Thursday 18 January 2018

40 things you may not know about Ireland and the EU

1. Ireland's EU membership was kiboshed in 1963 by France's President de Gaulle. He said 'Non' to Britain putting Ireland's hopes beyond reach.

2. Eamon de Valera had been saying 'Nil' to Europe before de Gaulle's rebuff.

3. It was only when Sean Lemass became Taoiseach in 1959 that Irish membership efforts really got under way.

4. The Irish Labour Party opposed Ireland joining the then-EEC along with Sinn Fein in a referendum held in May 1972.

5. Ireland's first EU presidency was January-June 1975 led by FG Taoiseach Liam Cosgrave. He helped Britain renegotiate EEC membership ahead of a referendum there.

6. Irish fishing and coastal communities were the big EU losers. Access to fish-rich Irish waters cost billions of euro.

7. Two Irish EU fishery claw-back efforts in 1975 and 1985 gave only temporary and limited remedies.

8. Voters in Norway twice rejected EU membership. Fishery issues loomed large in their decision but they also have the cushion of coastal oilfields.

9. Ireland's first EU Commissioner, Patrick Hillery, was nominated by Fianna Fail but Fine Gael/Labour in government would not renew his term of office in 1976.

10. Senator Jim Dooge headed an EU expert committee in 1985 which planned the border-free 1992 Single Market for people, goods and services.

11. The EU Court of Justice in 1990 outlawed an Irish rule that shoppers had to be 48 hours outside the jurisdiction to qualify for duty-free or duty-paid drink and tobacco.

12. Ray MacSharry as Finance Minister made the '48-hour rule' in 1987 but he was Ireland's EU Commissioner by the time of the case.

13. Ireland's first members of the European Parliament were nominated from the Dail and Seanad. In the first direct election in 1979 the Republic elected 15 MEPs and Northern Ireland elected three.

14. SDLP leader John Hume and DUP founder Rev Ian Paisley were elected Euro MEPs from 1979-1999. Despite their clashes at home they worked well together in Brussels.

15. Ireland has had nine EU Commissioners over the 40 years to date. There has been just one woman, the current incumbent, Maire Geoghegan-Quinn whose term ends in December 2014.

16. Ireland's second EU Presidency was July – December 1979 headed by Taoiseach Jack Lynch.

17. The main 1984 leaders' summit at Dublin Castle was dominated by British Prime Minister Margaret Thatcher's demands for a big cut in Britain's contribution.

18. The EU's flag since the 1950s is 12 gold stars, each with five points, on a blue background. Unlike the US, the EU does not add a star when a new member joins.

19. The European Parliament officially has two centres of operation in Brussels and Strasbourg.

20. The elected MEPs do most of their work in Brussels and meet for five days each month in the French city of Strasbourg.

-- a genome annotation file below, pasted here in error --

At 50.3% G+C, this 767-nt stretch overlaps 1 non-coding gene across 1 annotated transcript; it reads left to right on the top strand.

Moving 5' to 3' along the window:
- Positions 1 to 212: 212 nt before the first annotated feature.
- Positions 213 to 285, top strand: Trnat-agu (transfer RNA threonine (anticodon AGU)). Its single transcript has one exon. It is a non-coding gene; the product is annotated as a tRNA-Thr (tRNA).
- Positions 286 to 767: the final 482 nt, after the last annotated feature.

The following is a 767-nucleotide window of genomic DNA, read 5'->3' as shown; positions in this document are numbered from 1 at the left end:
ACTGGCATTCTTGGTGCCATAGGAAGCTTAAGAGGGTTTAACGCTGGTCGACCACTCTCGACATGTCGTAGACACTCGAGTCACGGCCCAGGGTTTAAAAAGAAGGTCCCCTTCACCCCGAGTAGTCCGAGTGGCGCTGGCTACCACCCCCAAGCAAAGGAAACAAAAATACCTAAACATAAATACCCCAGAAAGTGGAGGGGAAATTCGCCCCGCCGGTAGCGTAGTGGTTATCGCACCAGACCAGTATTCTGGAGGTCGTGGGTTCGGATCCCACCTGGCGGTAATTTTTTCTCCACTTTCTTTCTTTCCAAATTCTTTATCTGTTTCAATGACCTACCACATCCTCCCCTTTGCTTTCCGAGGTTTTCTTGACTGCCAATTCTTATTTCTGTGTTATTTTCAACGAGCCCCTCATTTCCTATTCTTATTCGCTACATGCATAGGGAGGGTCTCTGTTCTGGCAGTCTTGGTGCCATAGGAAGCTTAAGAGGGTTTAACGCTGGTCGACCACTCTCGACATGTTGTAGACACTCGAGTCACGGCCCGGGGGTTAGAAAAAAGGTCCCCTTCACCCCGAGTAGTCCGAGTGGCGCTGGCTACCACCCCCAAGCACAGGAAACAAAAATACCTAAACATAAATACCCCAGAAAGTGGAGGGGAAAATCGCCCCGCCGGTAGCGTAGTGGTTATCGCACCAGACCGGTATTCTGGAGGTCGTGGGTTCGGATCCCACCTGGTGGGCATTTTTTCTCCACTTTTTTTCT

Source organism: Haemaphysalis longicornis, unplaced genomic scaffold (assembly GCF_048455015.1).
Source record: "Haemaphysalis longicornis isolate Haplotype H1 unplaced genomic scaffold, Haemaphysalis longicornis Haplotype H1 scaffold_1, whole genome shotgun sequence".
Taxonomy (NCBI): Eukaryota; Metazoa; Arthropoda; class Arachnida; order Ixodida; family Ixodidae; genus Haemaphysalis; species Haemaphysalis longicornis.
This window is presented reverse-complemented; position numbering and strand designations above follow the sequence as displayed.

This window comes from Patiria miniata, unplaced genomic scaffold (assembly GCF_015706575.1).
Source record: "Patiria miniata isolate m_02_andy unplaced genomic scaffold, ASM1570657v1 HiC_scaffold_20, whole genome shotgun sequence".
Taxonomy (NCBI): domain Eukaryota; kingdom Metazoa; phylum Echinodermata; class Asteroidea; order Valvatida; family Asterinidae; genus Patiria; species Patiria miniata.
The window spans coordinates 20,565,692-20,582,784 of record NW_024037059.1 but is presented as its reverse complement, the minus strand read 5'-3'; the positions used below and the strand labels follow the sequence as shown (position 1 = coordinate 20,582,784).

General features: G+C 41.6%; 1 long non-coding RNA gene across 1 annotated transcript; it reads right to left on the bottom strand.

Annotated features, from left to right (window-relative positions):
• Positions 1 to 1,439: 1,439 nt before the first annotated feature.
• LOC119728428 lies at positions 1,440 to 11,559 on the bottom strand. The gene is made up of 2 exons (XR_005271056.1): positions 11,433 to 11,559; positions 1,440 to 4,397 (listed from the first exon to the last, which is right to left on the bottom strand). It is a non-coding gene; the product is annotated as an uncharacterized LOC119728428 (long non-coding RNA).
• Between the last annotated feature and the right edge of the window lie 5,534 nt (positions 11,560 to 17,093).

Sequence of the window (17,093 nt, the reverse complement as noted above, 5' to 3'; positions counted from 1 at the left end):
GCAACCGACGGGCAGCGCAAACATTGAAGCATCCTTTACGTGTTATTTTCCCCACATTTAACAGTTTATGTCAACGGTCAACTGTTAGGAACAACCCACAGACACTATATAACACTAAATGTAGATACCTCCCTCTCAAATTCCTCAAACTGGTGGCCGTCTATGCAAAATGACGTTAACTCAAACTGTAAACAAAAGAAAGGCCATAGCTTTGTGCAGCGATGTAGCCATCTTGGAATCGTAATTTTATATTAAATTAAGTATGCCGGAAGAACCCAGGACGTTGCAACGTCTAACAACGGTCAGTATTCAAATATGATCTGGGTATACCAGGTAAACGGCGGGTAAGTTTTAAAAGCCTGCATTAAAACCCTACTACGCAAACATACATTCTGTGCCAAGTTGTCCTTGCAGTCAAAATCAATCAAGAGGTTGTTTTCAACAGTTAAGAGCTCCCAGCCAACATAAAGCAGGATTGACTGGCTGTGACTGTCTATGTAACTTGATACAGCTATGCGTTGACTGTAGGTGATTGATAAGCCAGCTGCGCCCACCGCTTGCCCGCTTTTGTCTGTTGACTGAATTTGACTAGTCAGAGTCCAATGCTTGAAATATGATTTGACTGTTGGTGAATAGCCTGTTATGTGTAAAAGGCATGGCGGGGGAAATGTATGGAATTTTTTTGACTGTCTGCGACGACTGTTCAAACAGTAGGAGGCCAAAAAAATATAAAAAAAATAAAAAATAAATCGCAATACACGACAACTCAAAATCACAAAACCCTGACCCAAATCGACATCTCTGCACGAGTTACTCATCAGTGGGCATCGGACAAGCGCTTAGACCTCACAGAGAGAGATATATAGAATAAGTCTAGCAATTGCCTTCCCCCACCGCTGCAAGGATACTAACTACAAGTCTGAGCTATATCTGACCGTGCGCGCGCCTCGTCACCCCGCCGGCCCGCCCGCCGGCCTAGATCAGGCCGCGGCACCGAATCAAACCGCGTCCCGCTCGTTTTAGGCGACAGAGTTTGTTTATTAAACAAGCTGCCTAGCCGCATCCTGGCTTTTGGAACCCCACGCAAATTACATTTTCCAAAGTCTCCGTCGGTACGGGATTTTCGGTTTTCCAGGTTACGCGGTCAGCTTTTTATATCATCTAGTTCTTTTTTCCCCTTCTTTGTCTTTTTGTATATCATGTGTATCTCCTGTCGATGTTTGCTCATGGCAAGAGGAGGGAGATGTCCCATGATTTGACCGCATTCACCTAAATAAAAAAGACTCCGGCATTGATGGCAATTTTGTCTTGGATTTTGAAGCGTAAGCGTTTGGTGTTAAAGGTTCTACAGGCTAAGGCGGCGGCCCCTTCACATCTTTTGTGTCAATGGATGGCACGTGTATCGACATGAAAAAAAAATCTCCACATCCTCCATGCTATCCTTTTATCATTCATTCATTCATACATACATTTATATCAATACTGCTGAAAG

21. Ireland's first judge in 1973 at the EU Court of Justice was Cearbhall O Dalaigh. He came back to Ireland in 1974 to be appointed President with all-party support but quit in 1976 after a huge row.

22. The Irish language had limited EU recognition from 1973. In January 2007 it became the 23rd official EU language.

23. Seven out of 10 Irish voters voted in the first EU referendum in 1972. Turnout has been falling in various EU referendums since then.

24. Lowest voter turnout was in 2001 when only 35pc voted on the EU Nice Treaty.

25. Ireland's third EU presidency was July-December 1984 headed by Taoiseach Garret FitzGerald.

26. The Dublin Castle leaders' summit in December 1984 saw a huge security operation for Prime Minister Margaret Thatcher six weeks after the IRA bomb at her Brighton Hotel killed five people and injured 31.

27. The Irish Farmers' Association has had an office in Brussels since 1973. It was first headed by a future Fine Gael leader and government minister, Alan Dukes.

28. Three former IFA presidents – TJ Maher, Paddy Lane and Alan Gillis – were later elected MEPs.

29. IBEC's, the business and employers' group, best-known Brussels representative was Peter Brennan who ran the operation for 15 years from 1986 to 2001.

30. The Irish Supreme Court has been called upon to adjudicate on how the EU affects the Irish Constitution on several occasions. In the 1987 Crotty Case it ruled that major EU treaties require a referendum.

31. Taoiseach Charlie Haughey headed Ireland's fourth EU presidency in 1990. His term saw the end of partition ... in Germany – not Ireland.

32. Ireland's fifth EU presidency in 1996 was headed by Taoiseach John Bruton. Its main focus was preparation for the euro.

33. Irish voters' rejection of the Lisbon Treaty delayed the installation of a new EU Commission in late 2003.

34. The EU Commissioner's job has always been seen as the biggest political plum in the Taoiseach's gift.

35. But Taoisigh Bertie Ahern in 1999, and Brian Cowen in 2009, were obliged by tight Dail arithmetic to go outside their parliamentary party.

36. Of the nine Commissioners to date seven are former cabinet ministers and two served as Attorney General.

37. Taoiseach Albert Reynolds' short term in office, 1992-94, coincided with setting ground rules for the biggest ever overseas cash infusion totalling €18bn between 1988-2008 in regional and social fund grants.

38. Irish agriculture has been the big EU beneficiary netting over €2bn per year at its height in the 1990s. But it has largely been about managing dramatic change with farm numbers falling by 20 per cent between 1991 and 2011.

39. There were nine EU member states when Ireland joined in 1973. This grew by five different bouts of new state recruitment to the current 27 member states.

40. Taoiseach Bertie Ahern headed Ireland's sixth EU presidency. The high point was EU membership for eight new former East Bloc states.

Irish Independent

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